Loneliness and Your Health
Loneliness is the feeling of being isolated, or alone. It comes from a gap between the relationships you have and the ones you need or want. It can come from a lack of close, personal connections with other people. Or it can come from not having enough regular social contact with others.
But loneliness isn't always tied to the amount of time you spend with other people. It's possible to spend a lot of time around other people and still feel lonely. For example, a person may be married and have a family and still feel lonely. And another person might spend a lot of time alone and not feel lonely at all.
How it feels
Loneliness doesn't feel the same for everyone. Some people call it an ache. Others describe it as feeling empty or sad, or feeling disconnected or misunderstood. You may feel like you don't fit in, or that people just don't "get" you. And if you're feeling lonely, you might also be feeling depressed or anxious.
Some people feel lonely for a while, but then the feeling goes away. Others feel lonely for long stretches of time, or all of the time. This is sometimes called chronic loneliness.
Who experiences loneliness
Anyone can feel lonely. But people are more likely to feel lonely if they:
- Live alone.
- Lack a daily companion.
- Have health problems.
- Have few social connections in their community.
- Are unemployed.
- Work from home, or work in a place where most communication is electronic.
- Don't feel like the relationships they do have are meaningful.
Loneliness can also be more likely during certain stages of life. For example, people in their late 20s often have a lot of life changes happen as they begin adulthood. People in mid-life may start to see changes in their own health and the health of their friends. And people in the late stages of life may experience changes in where they live, a decline in health, and the death of friends or family members. These times in life can be difficult and lonely.
Loneliness can cause higher amounts of stress hormones in your body. This can have negative physical effects on your body. It can make it hard for you to sleep well, think clearly, and avoid illness. Feeling lonely can also make it feel hard to take care of your health, or to get help when you're having problems.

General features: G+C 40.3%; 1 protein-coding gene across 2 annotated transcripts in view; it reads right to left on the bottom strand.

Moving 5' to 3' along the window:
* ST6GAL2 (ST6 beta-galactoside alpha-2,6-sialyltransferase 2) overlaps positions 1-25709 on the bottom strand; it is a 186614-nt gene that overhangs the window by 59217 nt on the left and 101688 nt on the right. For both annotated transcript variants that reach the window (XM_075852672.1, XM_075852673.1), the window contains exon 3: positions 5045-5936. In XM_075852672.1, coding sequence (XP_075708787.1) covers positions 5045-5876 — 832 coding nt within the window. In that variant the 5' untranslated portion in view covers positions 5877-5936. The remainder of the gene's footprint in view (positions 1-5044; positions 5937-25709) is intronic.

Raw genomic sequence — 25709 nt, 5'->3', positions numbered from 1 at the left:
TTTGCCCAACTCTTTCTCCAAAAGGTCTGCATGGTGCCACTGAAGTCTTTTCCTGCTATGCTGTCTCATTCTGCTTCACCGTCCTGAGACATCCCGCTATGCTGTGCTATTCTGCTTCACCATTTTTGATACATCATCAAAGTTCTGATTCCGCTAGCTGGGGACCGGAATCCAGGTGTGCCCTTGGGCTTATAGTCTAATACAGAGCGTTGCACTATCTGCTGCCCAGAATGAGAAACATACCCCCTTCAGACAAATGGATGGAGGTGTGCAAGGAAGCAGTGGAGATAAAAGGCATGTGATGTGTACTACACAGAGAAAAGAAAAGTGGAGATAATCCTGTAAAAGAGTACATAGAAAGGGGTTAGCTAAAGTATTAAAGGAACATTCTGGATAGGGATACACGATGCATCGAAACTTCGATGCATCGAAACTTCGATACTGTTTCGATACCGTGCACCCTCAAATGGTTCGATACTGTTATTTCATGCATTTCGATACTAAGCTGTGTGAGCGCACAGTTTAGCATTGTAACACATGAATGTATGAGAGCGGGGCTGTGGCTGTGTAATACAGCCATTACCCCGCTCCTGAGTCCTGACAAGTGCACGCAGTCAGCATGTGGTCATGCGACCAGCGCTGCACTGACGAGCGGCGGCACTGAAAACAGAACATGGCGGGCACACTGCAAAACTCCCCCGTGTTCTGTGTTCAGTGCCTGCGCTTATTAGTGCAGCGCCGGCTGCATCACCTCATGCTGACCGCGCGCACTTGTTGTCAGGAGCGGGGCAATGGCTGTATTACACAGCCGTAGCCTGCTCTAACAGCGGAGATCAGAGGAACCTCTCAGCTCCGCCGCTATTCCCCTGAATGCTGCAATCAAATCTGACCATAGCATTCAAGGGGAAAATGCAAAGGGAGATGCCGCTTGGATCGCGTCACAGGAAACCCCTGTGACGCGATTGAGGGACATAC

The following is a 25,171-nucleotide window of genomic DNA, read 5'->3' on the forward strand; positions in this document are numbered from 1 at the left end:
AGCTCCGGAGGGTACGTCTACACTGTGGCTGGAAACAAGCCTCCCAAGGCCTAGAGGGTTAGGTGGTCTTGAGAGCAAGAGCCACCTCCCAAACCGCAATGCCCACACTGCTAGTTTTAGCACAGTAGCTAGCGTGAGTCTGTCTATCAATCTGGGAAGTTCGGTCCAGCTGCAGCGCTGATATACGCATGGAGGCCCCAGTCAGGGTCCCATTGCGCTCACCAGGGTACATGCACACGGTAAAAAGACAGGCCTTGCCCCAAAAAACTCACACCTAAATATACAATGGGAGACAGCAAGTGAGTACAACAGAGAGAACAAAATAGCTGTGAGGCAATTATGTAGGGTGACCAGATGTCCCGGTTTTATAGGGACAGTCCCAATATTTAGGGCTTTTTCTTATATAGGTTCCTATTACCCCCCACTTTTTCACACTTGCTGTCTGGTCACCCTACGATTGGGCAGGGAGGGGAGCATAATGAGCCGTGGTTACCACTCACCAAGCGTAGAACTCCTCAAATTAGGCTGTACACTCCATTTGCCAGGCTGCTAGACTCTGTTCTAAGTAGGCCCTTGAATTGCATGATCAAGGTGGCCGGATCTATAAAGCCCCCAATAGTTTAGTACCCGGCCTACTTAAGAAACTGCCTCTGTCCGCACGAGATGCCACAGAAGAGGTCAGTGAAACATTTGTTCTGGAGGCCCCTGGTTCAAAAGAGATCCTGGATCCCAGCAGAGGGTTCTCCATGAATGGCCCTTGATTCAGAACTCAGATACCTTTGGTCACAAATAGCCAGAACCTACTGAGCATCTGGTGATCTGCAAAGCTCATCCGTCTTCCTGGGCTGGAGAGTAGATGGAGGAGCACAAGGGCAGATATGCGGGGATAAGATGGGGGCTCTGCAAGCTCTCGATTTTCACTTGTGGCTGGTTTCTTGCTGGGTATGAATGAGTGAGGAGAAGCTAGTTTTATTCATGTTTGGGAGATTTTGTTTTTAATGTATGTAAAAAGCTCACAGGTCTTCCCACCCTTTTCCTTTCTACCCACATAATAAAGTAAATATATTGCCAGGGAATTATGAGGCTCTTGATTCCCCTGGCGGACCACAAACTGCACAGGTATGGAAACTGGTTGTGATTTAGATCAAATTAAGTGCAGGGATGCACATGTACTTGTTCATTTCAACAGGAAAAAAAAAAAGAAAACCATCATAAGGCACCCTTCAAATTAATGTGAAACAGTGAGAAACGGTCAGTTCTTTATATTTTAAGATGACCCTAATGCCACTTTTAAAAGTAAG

If you're lonely for a long time, your risk for certain health problems may increase. These problems include:
- Heart disease.
- Type 2 diabetes.
Taking steps to reduce loneliness
It might seem overwhelming to think about how to find ways to be social or make more meaningful connections. But taking small steps can make a big difference. Here are some ideas to think about.
- Try volunteering.
Look for organizations you're interested in that have needs you can help with. For example, animal shelters often need people to walk dogs or play with cats. And local food banks may need people to organize shelves or help visitors find what they need.
- Consider a meet-up group.
Many cities have meet-up groups organized around activities, interests, or hobbies. You may find groups for hikers, caregivers, people who enjoy board games, or for those who just like drinking coffee. Websites like www.meetup.com can help you find groups near you.
- Think about getting a pet.
If you can care for one, a pet can be an excellent companion. The type of pet you choose is up to you. Your local animal shelter can help you find a pet that fits your lifestyle.
- Shift negative thinking.
When you feel lonely, it's common to have negative thoughts and emotions. But if negative thinking becomes a pattern, it can make you start to believe that the positive changes you're looking for aren't possible. If you can learn to catch negative thinking, you can learn to shift it.
- Consider seeing a counselor.
It can be hard to make changes in your habits or your thinking on your own. And it can be scary to think about putting yourself "out there" in social situations. If you feel like you need some support getting started, or if loneliness is making it hard for you to function, a counselor can help.
Current as of: October 20, 2022
Author: Healthwise Staff
Christine R. Maldonado PhD - Behavioral Health
Heather Quinn MD - Family Medicine